WHY IS A MAMMOGRAM IMPORTANT?

Your breasts shape your image as a woman. You breastfeed as a mother and it adds to your femininity, but they could harm your health as well.

A mammogram is an X-ray picture of your breast. Screening mammograms usually involve two X-ray pictures, or images, of each of your breasts. The images make it possible to detect tumours that cannot be felt. Screening mammograms can also find micro calcifications (tiny deposits of calcium) that sometimes indicate the presence of breast cancer.

Mammograms don’t prevent breast cancer, but they can save lives by checking for breast cancer. It’s a fast and safe procedure of about 20 minutes. Detecting breast cancer early reduces your risk of dying from the disease by 25-30% or more. Women should begin having mammograms yearly at age 40, or earlier if you’re at high risk.

Why are mammograms important? 

  • Mammograms can be used to check for breast cancer in women who have no signs or symptoms.
  • It can be used to check for cancer after a lump or other sign or symptom of the disease is found.
  • A mammogram helps with early detection of cancer and this helps because treatment can start earlier and be more effective.
  • It gives you piece of mind and protects your health.

Any negative effects?

  • A small amount of radiation is used during a mammogram.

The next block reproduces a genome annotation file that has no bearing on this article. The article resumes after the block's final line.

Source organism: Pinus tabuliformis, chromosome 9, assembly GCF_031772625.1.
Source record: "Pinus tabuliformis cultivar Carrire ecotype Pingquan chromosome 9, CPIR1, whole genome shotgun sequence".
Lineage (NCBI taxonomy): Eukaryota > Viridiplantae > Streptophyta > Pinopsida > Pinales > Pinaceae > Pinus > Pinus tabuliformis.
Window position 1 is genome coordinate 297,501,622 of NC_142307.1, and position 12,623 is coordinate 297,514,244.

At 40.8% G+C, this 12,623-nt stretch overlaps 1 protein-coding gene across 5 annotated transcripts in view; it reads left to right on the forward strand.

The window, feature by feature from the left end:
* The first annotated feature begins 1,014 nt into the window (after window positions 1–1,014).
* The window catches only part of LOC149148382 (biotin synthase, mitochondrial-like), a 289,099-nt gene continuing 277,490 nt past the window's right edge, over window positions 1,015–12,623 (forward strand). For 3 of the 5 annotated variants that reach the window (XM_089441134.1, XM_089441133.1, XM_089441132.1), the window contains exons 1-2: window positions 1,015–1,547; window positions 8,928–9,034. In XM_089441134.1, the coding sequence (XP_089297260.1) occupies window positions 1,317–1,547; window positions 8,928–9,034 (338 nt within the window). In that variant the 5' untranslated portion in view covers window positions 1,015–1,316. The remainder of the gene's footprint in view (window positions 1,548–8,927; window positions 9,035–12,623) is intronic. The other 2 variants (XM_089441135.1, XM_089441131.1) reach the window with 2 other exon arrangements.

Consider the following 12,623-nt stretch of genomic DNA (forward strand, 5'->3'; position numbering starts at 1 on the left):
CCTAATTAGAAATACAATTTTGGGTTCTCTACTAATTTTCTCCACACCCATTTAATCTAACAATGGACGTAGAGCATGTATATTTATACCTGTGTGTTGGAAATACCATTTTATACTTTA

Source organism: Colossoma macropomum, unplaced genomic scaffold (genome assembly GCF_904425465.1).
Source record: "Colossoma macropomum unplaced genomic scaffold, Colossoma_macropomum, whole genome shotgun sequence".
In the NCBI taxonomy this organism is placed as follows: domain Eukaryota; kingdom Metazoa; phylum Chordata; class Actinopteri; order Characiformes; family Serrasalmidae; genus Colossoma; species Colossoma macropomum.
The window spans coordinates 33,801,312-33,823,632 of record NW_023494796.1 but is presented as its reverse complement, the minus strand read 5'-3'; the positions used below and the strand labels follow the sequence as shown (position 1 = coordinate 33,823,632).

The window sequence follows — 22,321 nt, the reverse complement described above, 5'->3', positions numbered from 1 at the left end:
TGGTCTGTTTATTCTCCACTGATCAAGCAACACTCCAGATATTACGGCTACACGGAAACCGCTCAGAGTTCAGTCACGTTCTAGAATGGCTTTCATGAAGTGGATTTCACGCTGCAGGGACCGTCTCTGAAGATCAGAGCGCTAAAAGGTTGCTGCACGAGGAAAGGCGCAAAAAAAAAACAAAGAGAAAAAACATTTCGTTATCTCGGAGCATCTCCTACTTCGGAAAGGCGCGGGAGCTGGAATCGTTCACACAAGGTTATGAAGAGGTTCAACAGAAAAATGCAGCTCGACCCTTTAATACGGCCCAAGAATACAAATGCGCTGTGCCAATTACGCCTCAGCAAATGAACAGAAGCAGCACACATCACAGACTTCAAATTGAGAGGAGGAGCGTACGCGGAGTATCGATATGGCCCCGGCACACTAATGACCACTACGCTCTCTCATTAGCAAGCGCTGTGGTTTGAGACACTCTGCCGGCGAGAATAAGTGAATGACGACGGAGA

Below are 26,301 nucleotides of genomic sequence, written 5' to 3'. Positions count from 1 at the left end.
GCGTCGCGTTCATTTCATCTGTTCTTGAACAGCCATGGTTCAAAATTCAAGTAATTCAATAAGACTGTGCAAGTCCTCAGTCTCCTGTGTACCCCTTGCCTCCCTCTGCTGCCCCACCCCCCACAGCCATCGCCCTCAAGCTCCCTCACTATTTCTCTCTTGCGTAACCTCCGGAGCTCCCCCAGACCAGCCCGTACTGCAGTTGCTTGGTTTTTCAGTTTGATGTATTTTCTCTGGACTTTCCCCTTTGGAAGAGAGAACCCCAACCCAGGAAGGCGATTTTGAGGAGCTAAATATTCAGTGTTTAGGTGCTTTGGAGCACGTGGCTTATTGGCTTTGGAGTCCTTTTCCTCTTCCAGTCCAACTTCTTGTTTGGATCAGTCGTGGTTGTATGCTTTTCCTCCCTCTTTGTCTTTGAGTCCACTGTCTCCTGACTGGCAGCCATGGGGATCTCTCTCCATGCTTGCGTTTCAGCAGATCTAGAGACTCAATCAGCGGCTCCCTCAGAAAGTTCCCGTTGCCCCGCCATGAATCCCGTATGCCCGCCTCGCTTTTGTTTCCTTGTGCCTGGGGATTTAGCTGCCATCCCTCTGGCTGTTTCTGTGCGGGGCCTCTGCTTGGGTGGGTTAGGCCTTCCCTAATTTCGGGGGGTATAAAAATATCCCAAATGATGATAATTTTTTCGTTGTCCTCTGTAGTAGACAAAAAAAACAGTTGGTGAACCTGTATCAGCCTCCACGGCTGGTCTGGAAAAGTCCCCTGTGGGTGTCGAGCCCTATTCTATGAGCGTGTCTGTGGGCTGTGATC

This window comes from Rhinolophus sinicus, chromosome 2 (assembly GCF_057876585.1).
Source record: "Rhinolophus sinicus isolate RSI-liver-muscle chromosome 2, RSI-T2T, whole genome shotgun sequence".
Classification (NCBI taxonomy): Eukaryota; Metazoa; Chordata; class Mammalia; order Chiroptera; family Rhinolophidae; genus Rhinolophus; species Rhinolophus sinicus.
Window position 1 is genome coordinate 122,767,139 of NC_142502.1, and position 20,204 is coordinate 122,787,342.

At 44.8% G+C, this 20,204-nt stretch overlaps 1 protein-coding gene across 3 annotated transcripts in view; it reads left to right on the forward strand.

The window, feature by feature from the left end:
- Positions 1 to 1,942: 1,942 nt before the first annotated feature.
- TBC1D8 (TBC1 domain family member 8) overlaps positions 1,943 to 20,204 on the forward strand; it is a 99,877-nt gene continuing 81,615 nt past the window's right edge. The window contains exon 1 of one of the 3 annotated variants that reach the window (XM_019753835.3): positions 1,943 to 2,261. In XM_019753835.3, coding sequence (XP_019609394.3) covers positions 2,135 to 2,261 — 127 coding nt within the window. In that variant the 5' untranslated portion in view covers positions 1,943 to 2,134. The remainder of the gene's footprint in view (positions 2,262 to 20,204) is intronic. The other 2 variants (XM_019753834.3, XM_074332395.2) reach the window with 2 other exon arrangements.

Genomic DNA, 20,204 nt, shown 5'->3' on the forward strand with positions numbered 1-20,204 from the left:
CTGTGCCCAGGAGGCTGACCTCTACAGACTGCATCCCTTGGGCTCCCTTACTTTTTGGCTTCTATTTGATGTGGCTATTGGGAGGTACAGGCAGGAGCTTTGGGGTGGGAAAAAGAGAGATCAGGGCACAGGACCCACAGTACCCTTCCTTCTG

• A false positive result may be found after a mammogram. A false positive result is when a radiologist decides that your mammogram is abnormal, although no cancer has been detected.
  • This result could be harmful to your emotional and mental health, as it could cause anxiety and stress in women.
  • The procedure may be pricey, if done constantly.

How to prepare for a mammogram

  • Schedule your test for a time when your breasts are likely to be tender. This would usually be the week before and after your
    menstrual period.
  • Avoid using deodorant, powders, creams or perfumes under your arms or on your breasts. The metallic particles in these products may
    cause confusion in the images of your mammogram.
  • Bring any previous mammogram results with you so that the radiologist can compare your old results with the current ones.
  • Consider taking an over-the-counter pain medication an hour before your mammogram, as it may help with any pain you may experience.

Good to know

  • Check your own breasts regularly for anything unusual such as lumps, change in shape or discharge.
  • If you are over the age of 40, try to get a digital mammogram done as it is more accurate.
  • A regular clinical breast exam along with a high-quality screening mammogram is the most effective way to detect cancer.

SOURCE: HEALTH24

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